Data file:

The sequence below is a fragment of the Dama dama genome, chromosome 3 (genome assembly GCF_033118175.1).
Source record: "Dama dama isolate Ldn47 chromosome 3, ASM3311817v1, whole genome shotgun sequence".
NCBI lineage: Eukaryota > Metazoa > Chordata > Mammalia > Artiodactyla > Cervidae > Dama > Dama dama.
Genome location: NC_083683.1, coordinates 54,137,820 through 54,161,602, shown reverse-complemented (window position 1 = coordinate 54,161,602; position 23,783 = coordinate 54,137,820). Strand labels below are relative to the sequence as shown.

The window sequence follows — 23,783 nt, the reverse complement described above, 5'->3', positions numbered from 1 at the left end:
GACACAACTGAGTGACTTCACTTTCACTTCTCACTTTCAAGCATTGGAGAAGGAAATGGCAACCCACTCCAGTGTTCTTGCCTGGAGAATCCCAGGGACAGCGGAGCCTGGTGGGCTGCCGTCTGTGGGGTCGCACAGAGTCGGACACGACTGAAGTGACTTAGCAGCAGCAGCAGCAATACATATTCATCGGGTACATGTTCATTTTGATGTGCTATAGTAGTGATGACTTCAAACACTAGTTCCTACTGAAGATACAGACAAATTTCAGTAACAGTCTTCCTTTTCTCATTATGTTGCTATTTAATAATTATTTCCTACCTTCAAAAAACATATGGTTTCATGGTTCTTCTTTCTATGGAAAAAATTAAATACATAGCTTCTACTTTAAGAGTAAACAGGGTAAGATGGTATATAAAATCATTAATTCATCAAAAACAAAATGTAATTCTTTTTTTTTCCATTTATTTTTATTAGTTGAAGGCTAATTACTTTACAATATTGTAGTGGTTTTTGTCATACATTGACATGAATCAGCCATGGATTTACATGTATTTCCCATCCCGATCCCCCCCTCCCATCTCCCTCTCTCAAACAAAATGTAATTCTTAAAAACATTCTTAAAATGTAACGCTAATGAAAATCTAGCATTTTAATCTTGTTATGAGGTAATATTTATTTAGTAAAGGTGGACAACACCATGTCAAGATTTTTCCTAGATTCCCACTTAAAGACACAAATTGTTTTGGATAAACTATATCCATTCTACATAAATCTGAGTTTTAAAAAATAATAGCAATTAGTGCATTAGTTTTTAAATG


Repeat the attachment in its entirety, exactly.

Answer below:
The sequence below is a fragment of the Dama dama genome, chromosome 3 (genome assembly GCF_033118175.1).
Source record: "Dama dama isolate Ldn47 chromosome 3, ASM3311817v1, whole genome shotgun sequence".
NCBI lineage: Eukaryota > Metazoa > Chordata > Mammalia > Artiodactyla > Cervidae > Dama > Dama dama.
Genome location: NC_083683.1, coordinates 54,137,820 through 54,161,602, shown reverse-complemented (window position 1 = coordinate 54,161,602; position 23,783 = coordinate 54,137,820). Strand labels below are relative to the sequence as shown.

The window sequence follows — 23,783 nt, the reverse complement described above, 5'->3', positions numbered from 1 at the left end:
GACACAACTGAGTGACTTCACTTTCACTTCTCACTTTCAAGCATTGGAGAAGGAAATGGCAACCCACTCCAGTGTTCTTGCCTGGAGAATCCCAGGGACAGCGGAGCCTGGTGGGCTGCCGTCTGTGGGGTCGCACAGAGTCGGACACGACTGAAGTGACTTAGCAGCAGCAGCAGCAATACATATTCATCGGGTACATGTTCATTTTGATGTGCTATAGTAGTGATGACTTCAAACACTAGTTCCTACTGAAGATACAGACAAATTTCAGTAACAGTCTTCCTTTTCTCATTATGTTGCTATTTAATAATTATTTCCTACCTTCAAAAAACATATGGTTTCATGGTTCTTCTTTCTATGGAAAAAATTAAATACATAGCTTCTACTTTAAGAGTAAACAGGGTAAGATGGTATATAAAATCATTAATTCATCAAAAACAAAATGTAATTCTTTTTTTTTCCATTTATTTTTATTAGTTGAAGGCTAATTACTTTACAATATTGTAGTGGTTTTTGTCATACATTGACATGAATCAGCCATGGATTTACATGTATTTCCCATCCCGATCCCCCCCTCCCATCTCCCTCTCTCAAACAAAATGTAATTCTTAAAAACATTCTTAAAATGTAACGCTAATGAAAATCTAGCATTTTAATCTTGTTATGAGGTAATATTTATTTAGTAAAGGTGGACAACACCATGTCAAGATTTTTCCTAGATTCCCACTTAAAGACACAAATTGTTTTGGATAAACTATATCCATTCTACATAAATCTGAGTTTTAAAAAATAATAGCAATTAGTGCATTAGTTTTTAAATG